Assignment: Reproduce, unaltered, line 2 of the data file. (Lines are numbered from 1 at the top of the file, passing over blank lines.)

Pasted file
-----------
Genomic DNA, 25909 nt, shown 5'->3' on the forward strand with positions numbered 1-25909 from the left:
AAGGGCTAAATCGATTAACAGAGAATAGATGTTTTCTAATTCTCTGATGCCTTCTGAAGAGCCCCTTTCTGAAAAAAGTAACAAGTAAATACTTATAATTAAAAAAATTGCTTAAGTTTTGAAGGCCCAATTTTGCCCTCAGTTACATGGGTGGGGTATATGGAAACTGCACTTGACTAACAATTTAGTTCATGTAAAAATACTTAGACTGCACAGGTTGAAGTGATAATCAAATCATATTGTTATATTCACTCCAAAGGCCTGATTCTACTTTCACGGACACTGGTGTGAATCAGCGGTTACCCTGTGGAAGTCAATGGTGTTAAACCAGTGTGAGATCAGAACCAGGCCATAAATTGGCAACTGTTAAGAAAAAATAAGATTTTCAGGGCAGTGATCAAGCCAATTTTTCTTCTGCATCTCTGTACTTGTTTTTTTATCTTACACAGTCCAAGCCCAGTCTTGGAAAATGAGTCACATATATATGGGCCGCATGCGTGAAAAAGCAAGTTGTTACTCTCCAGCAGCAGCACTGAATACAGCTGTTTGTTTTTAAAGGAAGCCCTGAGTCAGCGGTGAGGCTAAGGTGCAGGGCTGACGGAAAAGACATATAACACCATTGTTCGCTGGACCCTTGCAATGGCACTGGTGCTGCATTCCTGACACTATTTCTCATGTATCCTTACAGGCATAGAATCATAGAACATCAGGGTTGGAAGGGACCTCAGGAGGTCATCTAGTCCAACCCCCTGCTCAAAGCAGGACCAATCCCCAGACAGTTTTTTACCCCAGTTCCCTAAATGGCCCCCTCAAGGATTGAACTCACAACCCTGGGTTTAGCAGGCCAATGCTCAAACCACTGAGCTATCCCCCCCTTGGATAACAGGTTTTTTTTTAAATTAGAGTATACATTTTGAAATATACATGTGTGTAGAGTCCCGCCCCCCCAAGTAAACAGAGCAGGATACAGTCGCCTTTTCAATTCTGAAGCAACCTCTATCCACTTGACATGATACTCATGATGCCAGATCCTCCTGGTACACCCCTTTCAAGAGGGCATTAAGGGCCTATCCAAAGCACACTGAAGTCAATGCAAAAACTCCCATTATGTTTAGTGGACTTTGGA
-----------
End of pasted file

AAGGGCTAAATCGATTAACAGAGAATAGATGTTTTCTAATTCTCTGATGCCTTCTGAAGAGCCCCTTTCTGAAAAAAGTAACAAGTAAATACTTATAATTAAAAAAATTGCTTAAGTTTTGAAGGCCCAATTTTGCCCTCAGTTACATGGGTGGGGTATATGGAAACTGCACTTGACTAACAATTTAGTTCATGTAAAAATACTTAGACTGCACAGGTTGAAGTGATAATCAAATCATATTGTTATATTCACTCCAAAGGCCTGATTCTACTTTCACGGACACTGGTGTGAATCAGCGGTTACCCTGTGGAAGTCAATGGTGTTAAACCAGTGTGAGATCAGAACCAGGCCATAAATTGGCAACTGTTAAGAAAAAATAAGATTTTCAGGGCAGTGATCAAGCCAATTTTTCTTCTGCATCTCTGTACTTGTTTTTTTATCTTACACAGTCCAAGCCCAGTCTTGGAAAATGAGTCACATATATATGGGCCGCATGCGTGAAAAAGCAAGTTGTTACTCTCCAGCAGCAGCACTGAATACAGCTGTTTGTTTTTAAAGGAAGCCCTGAGTCAGCGGTGAGGCTAAGGTGCAGGGCTGACGGAAAAGACATATAACACCATTGTTCGCTGGACCCTTGCAATGGCACTGGTGCTGCATTCCTGACACTATTTCTCATGTATCCTTACAGGCATAGAATCATAGAACATCAGGGTTGGAAGGGACCTCAGGAGGTCATCTAGTCCAACCCCCTGCTCAAAGCAGGACCAATCCCCAGACAGTTTTTTACCCCAGTTCCCTAAATGGCCCCCTCAAGGATTGAACTCACAACCCTGGGTTTAGCAGGCCAATGCTCAAACCACTGAGCTATCCCCCCCTTGGATAACAGGTTTTTTTTTAAATTAGAGTATACATTTTGAAATATACATGTGTGTAGAGTCCCGCCCCCCCAAGTAAACAGAGCAGGATACAGTCGCCTTTTCAATTCTGAAGCAACCTCTATCCACTTGACATGATACTCATGATGCCAGATCCTCCTGGTACACCCCTTTCAAGAGGGCATTAAGGGCCTATCCAAAGCACACTGAAGTCAATGCAAAAACTCCCATTATGTTTAGTGGACTTTGGA